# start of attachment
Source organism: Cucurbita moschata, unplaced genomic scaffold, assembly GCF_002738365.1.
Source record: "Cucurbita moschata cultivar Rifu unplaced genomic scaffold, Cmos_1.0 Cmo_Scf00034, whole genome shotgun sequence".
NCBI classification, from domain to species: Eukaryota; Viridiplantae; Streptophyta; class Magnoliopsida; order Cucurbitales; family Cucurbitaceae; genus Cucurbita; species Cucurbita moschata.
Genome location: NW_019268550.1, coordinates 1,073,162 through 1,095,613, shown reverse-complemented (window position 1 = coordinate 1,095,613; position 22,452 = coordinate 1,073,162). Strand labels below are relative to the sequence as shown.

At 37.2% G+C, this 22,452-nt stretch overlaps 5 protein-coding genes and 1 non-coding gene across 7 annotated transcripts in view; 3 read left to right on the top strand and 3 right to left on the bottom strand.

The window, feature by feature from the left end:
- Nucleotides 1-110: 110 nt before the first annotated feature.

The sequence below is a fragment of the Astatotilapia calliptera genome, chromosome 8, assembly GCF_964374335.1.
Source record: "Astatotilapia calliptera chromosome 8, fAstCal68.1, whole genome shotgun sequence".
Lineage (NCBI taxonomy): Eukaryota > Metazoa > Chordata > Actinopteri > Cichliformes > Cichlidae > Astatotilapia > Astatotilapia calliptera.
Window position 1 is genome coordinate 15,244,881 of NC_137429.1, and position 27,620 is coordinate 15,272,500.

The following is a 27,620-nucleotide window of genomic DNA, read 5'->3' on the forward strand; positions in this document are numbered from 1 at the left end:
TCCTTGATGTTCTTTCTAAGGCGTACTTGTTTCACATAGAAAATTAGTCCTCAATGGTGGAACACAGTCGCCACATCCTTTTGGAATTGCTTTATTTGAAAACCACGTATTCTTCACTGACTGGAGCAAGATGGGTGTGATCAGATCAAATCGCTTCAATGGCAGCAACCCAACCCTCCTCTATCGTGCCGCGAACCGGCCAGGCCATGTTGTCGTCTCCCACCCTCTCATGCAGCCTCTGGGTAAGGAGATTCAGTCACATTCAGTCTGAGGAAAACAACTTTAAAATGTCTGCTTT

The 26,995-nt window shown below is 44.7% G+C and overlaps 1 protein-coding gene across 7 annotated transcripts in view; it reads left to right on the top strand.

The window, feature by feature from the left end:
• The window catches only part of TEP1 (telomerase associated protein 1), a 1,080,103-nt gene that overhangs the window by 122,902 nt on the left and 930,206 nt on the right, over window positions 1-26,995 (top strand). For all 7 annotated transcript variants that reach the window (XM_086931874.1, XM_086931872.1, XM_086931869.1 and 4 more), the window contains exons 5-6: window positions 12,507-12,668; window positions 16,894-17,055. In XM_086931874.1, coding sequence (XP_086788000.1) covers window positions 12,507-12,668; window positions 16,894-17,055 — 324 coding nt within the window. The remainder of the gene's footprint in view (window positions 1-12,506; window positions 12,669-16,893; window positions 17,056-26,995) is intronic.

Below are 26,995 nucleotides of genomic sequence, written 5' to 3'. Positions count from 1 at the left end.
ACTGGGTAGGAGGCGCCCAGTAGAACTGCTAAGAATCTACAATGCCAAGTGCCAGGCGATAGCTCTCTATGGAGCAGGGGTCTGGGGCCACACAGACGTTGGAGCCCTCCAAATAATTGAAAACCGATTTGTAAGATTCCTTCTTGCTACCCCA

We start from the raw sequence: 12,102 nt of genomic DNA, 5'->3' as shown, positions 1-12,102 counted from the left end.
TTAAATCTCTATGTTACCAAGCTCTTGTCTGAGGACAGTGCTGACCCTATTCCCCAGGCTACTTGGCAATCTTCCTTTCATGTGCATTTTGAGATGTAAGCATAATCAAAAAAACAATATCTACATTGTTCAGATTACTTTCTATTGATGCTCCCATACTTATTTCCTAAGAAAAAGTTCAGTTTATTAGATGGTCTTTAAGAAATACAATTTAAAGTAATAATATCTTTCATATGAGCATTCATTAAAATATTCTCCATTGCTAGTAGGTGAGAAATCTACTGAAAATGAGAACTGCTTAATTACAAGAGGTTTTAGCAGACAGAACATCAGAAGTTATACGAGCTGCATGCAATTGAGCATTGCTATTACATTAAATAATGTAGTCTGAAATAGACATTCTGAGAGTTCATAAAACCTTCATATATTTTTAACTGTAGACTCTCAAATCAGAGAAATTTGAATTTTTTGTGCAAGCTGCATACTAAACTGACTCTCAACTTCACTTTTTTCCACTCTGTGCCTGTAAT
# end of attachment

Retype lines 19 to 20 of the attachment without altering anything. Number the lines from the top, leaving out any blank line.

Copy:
We start from the raw sequence: 12,102 nt of genomic DNA, 5'->3' as shown, positions 1-12,102 counted from the left end.
TTAAATCTCTATGTTACCAAGCTCTTGTCTGAGGACAGTGCTGACCCTATTCCCCAGGCTACTTGGCAATCTTCCTTTCATGTGCATTTTGAGATGTAAGCATAATCAAAAAAACAATATCTACATTGTTCAGATTACTTTCTATTGATGCTCCCATACTTATTTCCTAAGAAAAAGTTCAGTTTATTAGATGGTCTTTAAGAAATACAATTTAAAGTAATAATATCTTTCATATGAGCATTCATTAAAATATTCTCCATTGCTAGTAGGTGAGAAATCTACTGAAAATGAGAACTGCTTAATTACAAGAGGTTTTAGCAGACAGAACATCAGAAGTTATACGAGCTGCATGCAATTGAGCATTGCTATTACATTAAATAATGTAGTCTGAAATAGACATTCTGAGAGTTCATAAAACCTTCATATATTTTTAACTGTAGACTCTCAAATCAGAGAAATTTGAATTTTTTGTGCAAGCTGCATACTAAACTGACTCTCAACTTCACTTTTTTCCACTCTGTGCCTGTAAT